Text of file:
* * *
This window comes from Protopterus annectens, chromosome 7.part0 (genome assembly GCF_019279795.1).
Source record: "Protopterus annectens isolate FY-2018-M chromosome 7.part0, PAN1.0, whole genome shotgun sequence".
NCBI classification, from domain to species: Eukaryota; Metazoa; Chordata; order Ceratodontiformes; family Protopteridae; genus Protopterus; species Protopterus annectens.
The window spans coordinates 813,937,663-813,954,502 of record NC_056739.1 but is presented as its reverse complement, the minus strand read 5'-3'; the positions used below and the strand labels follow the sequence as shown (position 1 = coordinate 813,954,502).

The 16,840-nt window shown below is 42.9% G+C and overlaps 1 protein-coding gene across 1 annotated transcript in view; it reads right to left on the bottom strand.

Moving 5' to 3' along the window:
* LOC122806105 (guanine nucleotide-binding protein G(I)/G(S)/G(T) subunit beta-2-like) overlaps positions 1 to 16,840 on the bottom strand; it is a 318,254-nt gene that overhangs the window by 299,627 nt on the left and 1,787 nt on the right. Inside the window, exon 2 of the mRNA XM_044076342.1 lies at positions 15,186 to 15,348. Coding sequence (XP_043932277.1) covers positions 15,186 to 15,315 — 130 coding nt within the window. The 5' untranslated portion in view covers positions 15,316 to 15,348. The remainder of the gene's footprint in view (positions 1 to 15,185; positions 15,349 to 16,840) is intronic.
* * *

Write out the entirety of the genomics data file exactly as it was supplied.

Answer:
This window comes from Protopterus annectens, chromosome 7.part0 (genome assembly GCF_019279795.1).
Source record: "Protopterus annectens isolate FY-2018-M chromosome 7.part0, PAN1.0, whole genome shotgun sequence".
NCBI classification, from domain to species: Eukaryota; Metazoa; Chordata; order Ceratodontiformes; family Protopteridae; genus Protopterus; species Protopterus annectens.
The window spans coordinates 813,937,663-813,954,502 of record NC_056739.1 but is presented as its reverse complement, the minus strand read 5'-3'; the positions used below and the strand labels follow the sequence as shown (position 1 = coordinate 813,954,502).

The 16,840-nt window shown below is 42.9% G+C and overlaps 1 protein-coding gene across 1 annotated transcript in view; it reads right to left on the bottom strand.

Moving 5' to 3' along the window:
* LOC122806105 (guanine nucleotide-binding protein G(I)/G(S)/G(T) subunit beta-2-like) overlaps positions 1 to 16,840 on the bottom strand; it is a 318,254-nt gene that overhangs the window by 299,627 nt on the left and 1,787 nt on the right. Inside the window, exon 2 of the mRNA XM_044076342.1 lies at positions 15,186 to 15,348. Coding sequence (XP_043932277.1) covers positions 15,186 to 15,315 — 130 coding nt within the window. The 5' untranslated portion in view covers positions 15,316 to 15,348. The remainder of the gene's footprint in view (positions 1 to 15,185; positions 15,349 to 16,840) is intronic.